In moments every other car was disabled and Blunk pulled the Sheriff’s car up to the door, the engine revving with a throaty roar. Lincoln and Youngblood climbed in and Lincoln hung his Thompson out the window at Saager and Hudak. Neither man moved.
“All right, Mr. Blunk. Let us proceed.”
The car pulled into the alley and then out onto East Street. Lincoln swiveled his head back and forth, looking to see if anyone followed. “Nice and slow,” he said. “It wouldn’t do to draw attention to ourselves.”
They passed the courthouse and Lincoln smiled when he spotted all the soldiers. They swung around a parked bus and pulled up to a stoplight. A bank sat on one of the corners and Lincoln stared at it. “Mighty tempting to procure us some traveling money, but I think we’ve worn out our welcome here, Mr. Youngblood.”
Yes, sir, Mr. Lincoln,” the black man said, grinning from ear to ear. The light turned green and the car sped out of town. When they reached State Road 8, Lincoln relaxed and began singing an old hymn. His singing voice was surprisingly tuneful and brought a smile even to Blunk’s dour face.
“Where we going, anyway?” Blunk asked when Lincoln had finished singing.
“Wherever the winds of fate shall take us.”
Youngblood laughed as the car sped off down the road.
The Great Emancipator was free.


Trailer:

Bill Walker

BILL WALKER is an award-winning writer whose works include novels, short stories and screenplays. His first novel, Titanic 2012, was enthusiastically received by readers, and Bill’s two short story collections, Five Minute Frights and Five Minute Chillers, are perennial Halloween favorites. A highly-respected graphic designer, Walker has worked on books by such luminaries as Ray Bradbury, Richard Matheson, Dean Koontz, and Stephen King. His most recent novel, A Note from an Old Acquaintance, was published in 2009.

Catch Up With Bill Walker:

Brian Anthony


BRIAN ANTHONY is a writer and award-winning filmmaker. His first feature film, Victor’s Big Score, was praised by Variety as “A tremendous calling card for writer-producer-director Brian Anthony.” As a writer-producer Anthony has contributed to shows for American Movie Classics, Arts and Entertainment, and Fox Syndication, including Beneath the Planet of the Apes and Lost in Space Forever. A veteran film historian, Anthony has been interviewed on network television regarding film history, and co-authored the acclaimed biography of the film comedian Charley Chase, Smile While the Raindrops Fall, in 1998. Brian is an expert art and book restorationist, and you can see his work at Anthony Restorations.

Catch Up With Brian Anthony:


I hope you will check out the other stops on the tour:

10/05 ~ Showcase, Review & Giveaway @ Deal Sharing Aunt
10/06 ~ Review & Giveaway @ rantin ravin and reading
10/11 ~ Showcase @ CMash Reads
10/16 ~ Review @ Vics Media Room
10/17 ~ Review @ Community Bookstop
10/18 ~ Review & Giveaway @ Gabina49s Blog
10/25 ~ Review & Giveaway @ The Stuff of Success
10/28 ~ Review, Interview & Giveaway @ Bless Their Hearts Mom
10/29 ~ Guest Post, Review & Giveaway @ The book Faery reviews
10/30 ~ Review & Giveaway @ Tales of a Book Addict
11/04 ~ Review & Giveaway @ My Cozie Corner
11/05 ~ Showcase @ Thoughts In Progress
11/06 ~ Review & Giveaway @ Popcorn Reads
11/07 ~ Review @ My Devotional Thoughts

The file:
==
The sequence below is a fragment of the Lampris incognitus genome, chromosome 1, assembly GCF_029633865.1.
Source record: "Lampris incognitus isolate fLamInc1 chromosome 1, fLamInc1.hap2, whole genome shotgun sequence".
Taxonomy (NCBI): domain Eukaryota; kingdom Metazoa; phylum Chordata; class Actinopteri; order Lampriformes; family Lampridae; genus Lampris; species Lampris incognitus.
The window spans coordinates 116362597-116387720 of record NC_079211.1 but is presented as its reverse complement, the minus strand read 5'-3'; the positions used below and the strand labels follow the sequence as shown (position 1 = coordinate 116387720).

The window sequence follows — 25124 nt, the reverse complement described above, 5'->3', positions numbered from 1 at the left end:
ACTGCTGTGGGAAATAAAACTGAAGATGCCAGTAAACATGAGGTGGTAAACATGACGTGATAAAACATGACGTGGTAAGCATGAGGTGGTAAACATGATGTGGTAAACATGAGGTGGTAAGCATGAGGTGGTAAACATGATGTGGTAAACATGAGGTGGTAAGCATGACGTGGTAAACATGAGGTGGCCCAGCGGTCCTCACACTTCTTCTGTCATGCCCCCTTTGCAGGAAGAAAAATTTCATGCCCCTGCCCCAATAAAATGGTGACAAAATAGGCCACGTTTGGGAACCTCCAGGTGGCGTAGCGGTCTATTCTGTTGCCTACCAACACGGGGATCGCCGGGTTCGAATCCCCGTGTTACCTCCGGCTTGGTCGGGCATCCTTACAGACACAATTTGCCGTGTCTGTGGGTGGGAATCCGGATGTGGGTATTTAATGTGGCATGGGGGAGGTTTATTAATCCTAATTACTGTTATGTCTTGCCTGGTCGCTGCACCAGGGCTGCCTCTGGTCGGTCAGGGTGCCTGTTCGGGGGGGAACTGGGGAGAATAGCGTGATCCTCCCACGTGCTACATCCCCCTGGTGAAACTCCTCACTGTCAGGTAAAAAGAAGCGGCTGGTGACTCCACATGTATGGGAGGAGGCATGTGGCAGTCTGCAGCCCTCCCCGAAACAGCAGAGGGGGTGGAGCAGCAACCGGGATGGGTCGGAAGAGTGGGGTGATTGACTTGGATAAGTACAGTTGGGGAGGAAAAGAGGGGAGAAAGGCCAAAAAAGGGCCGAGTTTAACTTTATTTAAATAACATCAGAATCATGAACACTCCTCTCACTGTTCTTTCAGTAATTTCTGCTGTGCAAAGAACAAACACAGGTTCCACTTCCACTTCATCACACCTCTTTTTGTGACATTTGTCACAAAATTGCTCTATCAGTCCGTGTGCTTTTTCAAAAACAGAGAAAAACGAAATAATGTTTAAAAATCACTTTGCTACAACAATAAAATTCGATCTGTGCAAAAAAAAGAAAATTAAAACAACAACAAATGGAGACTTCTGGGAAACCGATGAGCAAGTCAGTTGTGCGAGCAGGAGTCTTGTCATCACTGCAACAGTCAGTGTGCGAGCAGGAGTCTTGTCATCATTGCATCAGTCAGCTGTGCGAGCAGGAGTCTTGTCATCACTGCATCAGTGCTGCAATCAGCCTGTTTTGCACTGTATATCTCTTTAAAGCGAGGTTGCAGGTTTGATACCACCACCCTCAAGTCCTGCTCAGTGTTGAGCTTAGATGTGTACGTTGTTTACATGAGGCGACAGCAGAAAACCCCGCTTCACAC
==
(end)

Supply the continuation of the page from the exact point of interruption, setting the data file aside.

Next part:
11/08 ~ Review & Giveaway @ Now is Gone
11/11 ~ Review & Giveaway @ WTF Are You Reading?
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2013.45 REVIEW – 11th Hour by James Patterson

11th Hour
by James Patterson & Maxine Paetro

Copyright: 2012
Pages: 387
Rating: 34/5
Read: Oct. 23 – Oct. 27, 2013
Challenge: Off the Shelf Challenge; RIP VIII; 2013 Sequel Challenge
Yearly count: 45
Format: Print
Source: Personal Copy

11th HourBlurb:  Boxer is pregnant at last! But her work doesn’t slow for a second. When a millionaire is mercilessly gunned down, Lindsay discovers that the murder weapon is linked to the deaths of four of San Francisco’s most untouchable criminals. And it was taken from her own department’s evidence locker. Anyone could be the killer – even one of her closest friends. Lindsay is next called to the most bizarre crime scene she’s ever seen: two bodiless heads displayed in the garden of a world-famous actor. After another head is unearthed, Lindsay realizes that the ground could hide hundreds of victims. Then a reporter launches a series of vicious articles about the cases, and Lindsay’s personal life is laid bare. But this time she has no one to turn to – especially not Joe.


Review: James Patterson is my go-to author when it comes to trying to break out of a slump. I had picked up and put back down about 4 books prior to picking up this one. So it was a no-brainer for me to choose a Patterson book, I just had to decide which one (I have two other books of his). This one has been on my shelf for a while, so I chose it just because it was the Patterson book I have had the longest.

Overall, this is another good installment in the Women’s Murder Club series. I really enjoyed the dual story lines. They were both interesting cases which needed Lindsay’s undivided attention…. but she took on both cases at the same time. I did have a little issue with this in a way. As someone who has been through an easy pregnancy, I couldn’t help but shake my head at how Lindsay’s pregnancy is being portrayed. I was absolutely worn out, and there would have been no way I could have ever gone all day without eating … working 10-12 hours wasn’t going to happen either. So I was a little irritated as to how this was shown to the readers, it just wasn’t realistic at all and it irritated me at times.

However, I did like that the “Club” was back in action in this book. It was fun to see Claire, Lindsay, Cindy and Yuki trying to solve the case together again! It seems like this has been a missing piece in the last few installments of this series. And that really is a shame, because that’s what this series is all about! We as readers need those four characters working together to solve the case, it’s a great dynamic when they’re together!